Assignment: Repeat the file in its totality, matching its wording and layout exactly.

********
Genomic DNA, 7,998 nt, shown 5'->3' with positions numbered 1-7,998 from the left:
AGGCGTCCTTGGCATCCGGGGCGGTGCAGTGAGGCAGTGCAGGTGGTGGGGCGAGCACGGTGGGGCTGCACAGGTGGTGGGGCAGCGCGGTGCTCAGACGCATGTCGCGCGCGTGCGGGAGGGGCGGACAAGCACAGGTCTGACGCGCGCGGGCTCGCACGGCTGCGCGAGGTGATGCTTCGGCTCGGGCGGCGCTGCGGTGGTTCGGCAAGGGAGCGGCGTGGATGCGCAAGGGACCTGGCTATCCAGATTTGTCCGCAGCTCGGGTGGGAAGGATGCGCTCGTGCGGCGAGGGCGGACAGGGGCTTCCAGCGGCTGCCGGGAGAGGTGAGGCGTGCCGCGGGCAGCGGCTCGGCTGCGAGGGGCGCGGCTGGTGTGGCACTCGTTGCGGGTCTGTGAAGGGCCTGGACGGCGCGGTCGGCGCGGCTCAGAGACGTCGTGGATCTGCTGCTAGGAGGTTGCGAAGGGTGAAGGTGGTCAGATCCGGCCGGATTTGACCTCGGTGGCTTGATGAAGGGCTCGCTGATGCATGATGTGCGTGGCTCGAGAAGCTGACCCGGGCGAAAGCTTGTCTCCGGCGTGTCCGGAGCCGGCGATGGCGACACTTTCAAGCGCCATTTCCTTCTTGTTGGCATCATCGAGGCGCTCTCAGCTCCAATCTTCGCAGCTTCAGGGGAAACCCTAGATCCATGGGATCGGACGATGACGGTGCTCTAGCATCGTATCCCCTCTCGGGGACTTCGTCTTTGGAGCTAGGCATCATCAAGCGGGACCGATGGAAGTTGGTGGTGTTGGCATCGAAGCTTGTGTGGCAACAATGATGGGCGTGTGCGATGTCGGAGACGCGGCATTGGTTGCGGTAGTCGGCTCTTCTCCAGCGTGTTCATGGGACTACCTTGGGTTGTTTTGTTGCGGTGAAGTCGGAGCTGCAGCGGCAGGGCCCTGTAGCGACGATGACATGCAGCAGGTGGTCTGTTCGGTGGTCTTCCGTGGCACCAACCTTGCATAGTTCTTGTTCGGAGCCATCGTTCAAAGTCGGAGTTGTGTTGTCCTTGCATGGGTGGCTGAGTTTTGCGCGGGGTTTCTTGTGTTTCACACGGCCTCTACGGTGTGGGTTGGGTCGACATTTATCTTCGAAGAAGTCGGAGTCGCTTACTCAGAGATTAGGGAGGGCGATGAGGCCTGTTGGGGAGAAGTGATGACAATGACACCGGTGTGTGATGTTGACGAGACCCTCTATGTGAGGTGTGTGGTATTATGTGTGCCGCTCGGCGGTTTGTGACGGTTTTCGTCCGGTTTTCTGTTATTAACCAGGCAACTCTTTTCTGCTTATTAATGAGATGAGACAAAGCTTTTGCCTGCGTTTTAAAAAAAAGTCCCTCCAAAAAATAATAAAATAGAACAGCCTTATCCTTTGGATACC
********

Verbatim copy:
Genomic DNA, 7,998 nt, shown 5'->3' with positions numbered 1-7,998 from the left:
AGGCGTCCTTGGCATCCGGGGCGGTGCAGTGAGGCAGTGCAGGTGGTGGGGCGAGCACGGTGGGGCTGCACAGGTGGTGGGGCAGCGCGGTGCTCAGACGCATGTCGCGCGCGTGCGGGAGGGGCGGACAAGCACAGGTCTGACGCGCGCGGGCTCGCACGGCTGCGCGAGGTGATGCTTCGGCTCGGGCGGCGCTGCGGTGGTTCGGCAAGGGAGCGGCGTGGATGCGCAAGGGACCTGGCTATCCAGATTTGTCCGCAGCTCGGGTGGGAAGGATGCGCTCGTGCGGCGAGGGCGGACAGGGGCTTCCAGCGGCTGCCGGGAGAGGTGAGGCGTGCCGCGGGCAGCGGCTCGGCTGCGAGGGGCGCGGCTGGTGTGGCACTCGTTGCGGGTCTGTGAAGGGCCTGGACGGCGCGGTCGGCGCGGCTCAGAGACGTCGTGGATCTGCTGCTAGGAGGTTGCGAAGGGTGAAGGTGGTCAGATCCGGCCGGATTTGACCTCGGTGGCTTGATGAAGGGCTCGCTGATGCATGATGTGCGTGGCTCGAGAAGCTGACCCGGGCGAAAGCTTGTCTCCGGCGTGTCCGGAGCCGGCGATGGCGACACTTTCAAGCGCCATTTCCTTCTTGTTGGCATCATCGAGGCGCTCTCAGCTCCAATCTTCGCAGCTTCAGGGGAAACCCTAGATCCATGGGATCGGACGATGACGGTGCTCTAGCATCGTATCCCCTCTCGGGGACTTCGTCTTTGGAGCTAGGCATCATCAAGCGGGACCGATGGAAGTTGGTGGTGTTGGCATCGAAGCTTGTGTGGCAACAATGATGGGCGTGTGCGATGTCGGAGACGCGGCATTGGTTGCGGTAGTCGGCTCTTCTCCAGCGTGTTCATGGGACTACCTTGGGTTGTTTTGTTGCGGTGAAGTCGGAGCTGCAGCGGCAGGGCCCTGTAGCGACGATGACATGCAGCAGGTGGTCTGTTCGGTGGTCTTCCGTGGCACCAACCTTGCATAGTTCTTGTTCGGAGCCATCGTTCAAAGTCGGAGTTGTGTTGTCCTTGCATGGGTGGCTGAGTTTTGCGCGGGGTTTCTTGTGTTTCACACGGCCTCTACGGTGTGGGTTGGGTCGACATTTATCTTCGAAGAAGTCGGAGTCGCTTACTCAGAGATTAGGGAGGGCGATGAGGCCTGTTGGGGAGAAGTGATGACAATGACACCGGTGTGTGATGTTGACGAGACCCTCTATGTGAGGTGTGTGGTATTATGTGTGCCGCTCGGCGGTTTGTGACGGTTTTCGTCCGGTTTTCTGTTATTAACCAGGCAACTCTTTTCTGCTTATTAATGAGATGAGACAAAGCTTTTGCCTGCGTTTTAAAAAAAAGTCCCTCCAAAAAATAATAAAATAGAACAGCCTTATCCTTTGGATACC